By Remittance Girl
I promised at the end of last month’s post that I would wander onto the topic of the sound of language and how, although of greatest importance in poetry, it plays a key role in the reader’s experience of prose as well. As a topic, it deserves its own book—and yet, very few writing-instruction books ever deal with it. Grab my hand and let me pull you out to look at the topic from a distance this week.
We’ll be thinking specifically about voices, because the way something sounds is almost entirely dependent on who’s speaking. In any given piece of fiction, there are always at least three voices present: the writer’s, the narrator’s and the reader’s. Often there are more because there are various speaking characters—main and secondary—who all have voices, too. On top of that, many of the characters have both the inner voices of their thoughts and outer ones expressed through dialogue.
The writer’s voice is seldom obvious in fiction these days, but it wasn’t always. Up until the mid-19th Century, authors addressed their readers directly and unashamedly in what is called the diegetic voice—where the writer and narrator are one. Very much like the voice I’m using right now to address you. It has, in fiction, fallen deeply out of fashion and is usually looked down upon as either quaint or pedantic.
More common today is the presence of the narrator’s voice, which is assumed to be fictional and separate from the voice of the writer—that is, a fictional character tasked with delivering the story to the reader. Narrators are classed as either ‘reliable’ (implying the story is being related in a fairly objective manner) or ‘unreliable’ (given to mean that the narrator has drastically subjective viewpoint). In truth, no narrator is completely ‘reliable’ because no narrator is completely objective. The very act of choosing what to tell the reader, what to focus on, which details to pay greater attention to, etc.—all of those decisions are part and parcel of a subjective point of view, and the narrator literally wouldn’t be human unless they made them. Without these subtle subjectivities, we, as readers, would find that narrator unbearable. But it is fair to say that some narrators offer more extreme viewpoints than others and the language they use—the way they “sound”—is an implicit indication of this.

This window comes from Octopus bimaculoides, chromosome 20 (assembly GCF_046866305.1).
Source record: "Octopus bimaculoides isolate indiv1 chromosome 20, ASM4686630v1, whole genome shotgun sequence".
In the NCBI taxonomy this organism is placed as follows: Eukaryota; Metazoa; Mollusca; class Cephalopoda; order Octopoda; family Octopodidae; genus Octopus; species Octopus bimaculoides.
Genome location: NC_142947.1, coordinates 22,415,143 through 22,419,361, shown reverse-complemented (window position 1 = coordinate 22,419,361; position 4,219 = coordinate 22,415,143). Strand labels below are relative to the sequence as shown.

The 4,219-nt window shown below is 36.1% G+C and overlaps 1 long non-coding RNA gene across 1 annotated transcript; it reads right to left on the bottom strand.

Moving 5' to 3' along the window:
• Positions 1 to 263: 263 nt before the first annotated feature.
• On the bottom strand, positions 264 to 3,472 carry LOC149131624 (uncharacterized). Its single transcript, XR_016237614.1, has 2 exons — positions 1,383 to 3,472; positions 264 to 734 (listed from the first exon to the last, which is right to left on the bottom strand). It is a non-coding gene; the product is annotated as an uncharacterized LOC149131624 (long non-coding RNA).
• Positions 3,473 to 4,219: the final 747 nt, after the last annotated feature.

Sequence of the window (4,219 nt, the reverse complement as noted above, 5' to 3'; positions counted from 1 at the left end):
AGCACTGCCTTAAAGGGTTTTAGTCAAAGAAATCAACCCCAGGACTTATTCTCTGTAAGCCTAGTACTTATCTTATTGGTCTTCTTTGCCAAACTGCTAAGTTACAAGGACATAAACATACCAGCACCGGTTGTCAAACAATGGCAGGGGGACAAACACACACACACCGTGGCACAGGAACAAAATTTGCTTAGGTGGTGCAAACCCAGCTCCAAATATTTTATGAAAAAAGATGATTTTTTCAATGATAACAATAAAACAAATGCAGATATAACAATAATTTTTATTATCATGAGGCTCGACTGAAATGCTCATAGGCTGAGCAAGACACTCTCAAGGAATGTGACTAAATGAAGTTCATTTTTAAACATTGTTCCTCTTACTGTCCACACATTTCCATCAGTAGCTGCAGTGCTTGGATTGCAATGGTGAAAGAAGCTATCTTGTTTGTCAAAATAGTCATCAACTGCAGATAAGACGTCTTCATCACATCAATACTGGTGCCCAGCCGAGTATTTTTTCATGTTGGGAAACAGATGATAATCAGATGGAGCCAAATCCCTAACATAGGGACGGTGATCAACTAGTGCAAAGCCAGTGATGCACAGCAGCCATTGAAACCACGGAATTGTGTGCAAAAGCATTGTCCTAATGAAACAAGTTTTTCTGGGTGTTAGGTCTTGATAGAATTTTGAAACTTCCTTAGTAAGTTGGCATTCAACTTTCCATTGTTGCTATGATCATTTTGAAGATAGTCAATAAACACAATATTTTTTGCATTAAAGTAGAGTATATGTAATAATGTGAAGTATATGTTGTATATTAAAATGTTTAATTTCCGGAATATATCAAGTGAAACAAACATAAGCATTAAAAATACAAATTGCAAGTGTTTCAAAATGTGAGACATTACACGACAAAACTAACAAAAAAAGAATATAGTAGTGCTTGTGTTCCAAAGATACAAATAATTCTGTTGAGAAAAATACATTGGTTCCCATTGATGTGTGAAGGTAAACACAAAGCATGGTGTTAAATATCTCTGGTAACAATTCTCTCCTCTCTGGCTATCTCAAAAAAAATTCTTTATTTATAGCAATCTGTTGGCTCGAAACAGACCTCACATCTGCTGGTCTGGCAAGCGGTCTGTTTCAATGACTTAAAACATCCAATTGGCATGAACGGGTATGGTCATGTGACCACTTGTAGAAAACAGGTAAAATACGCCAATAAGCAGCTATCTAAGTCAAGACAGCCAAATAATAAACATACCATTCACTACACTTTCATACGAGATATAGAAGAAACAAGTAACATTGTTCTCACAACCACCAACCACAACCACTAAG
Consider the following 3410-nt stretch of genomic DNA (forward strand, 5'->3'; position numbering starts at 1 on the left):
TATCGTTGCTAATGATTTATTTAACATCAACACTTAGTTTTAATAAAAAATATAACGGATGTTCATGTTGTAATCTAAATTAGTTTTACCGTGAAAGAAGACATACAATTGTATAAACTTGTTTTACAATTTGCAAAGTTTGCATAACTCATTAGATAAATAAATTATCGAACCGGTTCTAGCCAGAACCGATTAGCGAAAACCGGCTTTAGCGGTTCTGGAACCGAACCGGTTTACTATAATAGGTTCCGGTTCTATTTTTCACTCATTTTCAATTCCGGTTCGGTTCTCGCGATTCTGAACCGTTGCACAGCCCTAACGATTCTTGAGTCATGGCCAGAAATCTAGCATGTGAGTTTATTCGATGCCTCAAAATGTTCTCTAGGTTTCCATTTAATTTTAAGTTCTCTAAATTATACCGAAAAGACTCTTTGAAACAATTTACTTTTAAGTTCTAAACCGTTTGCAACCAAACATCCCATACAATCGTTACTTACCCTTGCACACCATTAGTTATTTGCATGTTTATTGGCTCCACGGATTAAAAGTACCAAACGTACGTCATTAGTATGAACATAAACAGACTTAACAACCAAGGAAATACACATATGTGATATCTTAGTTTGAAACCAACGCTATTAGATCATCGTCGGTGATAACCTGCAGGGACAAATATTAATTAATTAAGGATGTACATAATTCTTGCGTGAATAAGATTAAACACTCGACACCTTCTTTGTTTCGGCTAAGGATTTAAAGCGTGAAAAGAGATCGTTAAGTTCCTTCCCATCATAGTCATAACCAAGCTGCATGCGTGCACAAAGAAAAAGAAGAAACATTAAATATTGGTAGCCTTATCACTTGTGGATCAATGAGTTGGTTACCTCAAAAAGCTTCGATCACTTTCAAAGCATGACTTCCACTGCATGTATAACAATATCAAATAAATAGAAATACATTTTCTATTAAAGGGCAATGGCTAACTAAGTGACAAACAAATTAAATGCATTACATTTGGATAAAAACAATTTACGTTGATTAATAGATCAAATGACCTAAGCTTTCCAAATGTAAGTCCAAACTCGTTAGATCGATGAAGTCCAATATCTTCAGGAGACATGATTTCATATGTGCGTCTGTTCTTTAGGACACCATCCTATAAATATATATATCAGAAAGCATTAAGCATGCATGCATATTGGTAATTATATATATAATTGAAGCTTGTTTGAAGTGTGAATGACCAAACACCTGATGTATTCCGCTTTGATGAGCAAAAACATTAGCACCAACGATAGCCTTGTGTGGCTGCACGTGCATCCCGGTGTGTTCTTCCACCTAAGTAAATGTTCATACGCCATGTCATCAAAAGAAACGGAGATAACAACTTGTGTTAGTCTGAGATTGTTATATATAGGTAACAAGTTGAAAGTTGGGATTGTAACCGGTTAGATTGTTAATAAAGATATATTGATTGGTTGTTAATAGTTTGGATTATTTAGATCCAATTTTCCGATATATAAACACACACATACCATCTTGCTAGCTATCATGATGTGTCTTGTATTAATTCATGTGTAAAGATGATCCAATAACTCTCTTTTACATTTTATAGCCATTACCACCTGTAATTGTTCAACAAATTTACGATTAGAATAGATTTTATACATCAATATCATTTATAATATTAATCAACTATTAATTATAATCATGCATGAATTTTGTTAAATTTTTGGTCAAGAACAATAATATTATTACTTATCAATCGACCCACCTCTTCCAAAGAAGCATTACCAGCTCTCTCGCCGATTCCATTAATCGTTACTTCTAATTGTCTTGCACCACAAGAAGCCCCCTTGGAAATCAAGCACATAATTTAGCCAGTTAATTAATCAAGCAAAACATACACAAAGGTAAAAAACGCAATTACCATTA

Finally, of course, there is the invisible narrator: prose written in third person POV which can either relay the story at a great distance, giving us no direct insight into what any of the characters are thinking or feeling, or the more common “third person proximate”. This is the narrator who allows us to see the characters from a distance, but also allows us inside the head of one of them in any given scene. I would like to remind you that, although this voice is not as easy to hear as first person narration, it is there to be perceived. And again, it is the choice of words, their turn of phrase, their focus and their dismissals that embody the voice of this type of narrator.
Because I’m being terribly old fashioned and addressing you directly, I get the opportunity to tell you that one of my very favourite voices of all is called the heterodiegetic narrator (as opposed to a homodiegetic one). This doesn’t mean that I prefer to write straight erotica. A homodiegetic narrator tells the story in the first person and is also its main character. Like Holden Caulfield in Catcher in the Rye, he speaks to the reader and he’s the star of the story.
Probably the most famous heterodiegetic narrator of all time is Dr. Watson, Sherlock Holmes’s sidekick. It’s a great voice because it allows a writer to create a secondary character who offers us a fine and clearly subjective portrait of the main character. It allows for the possibility of presenting two incredibly rich personalities and viewpoints at the same time. Not only do you come to know the main character, but you come to know the narrator even better by what he or she chooses to tell you about the main character. And this mode of writing doesn’t risk the kind of distancing that third person POV can sometimes create. There’s a lovely coziness to it, as if you are being invited to participate in a preexisting intimate relationship without all the awkwardness of a formal introduction. It also creates the effect of being allowed privileged, intimate information.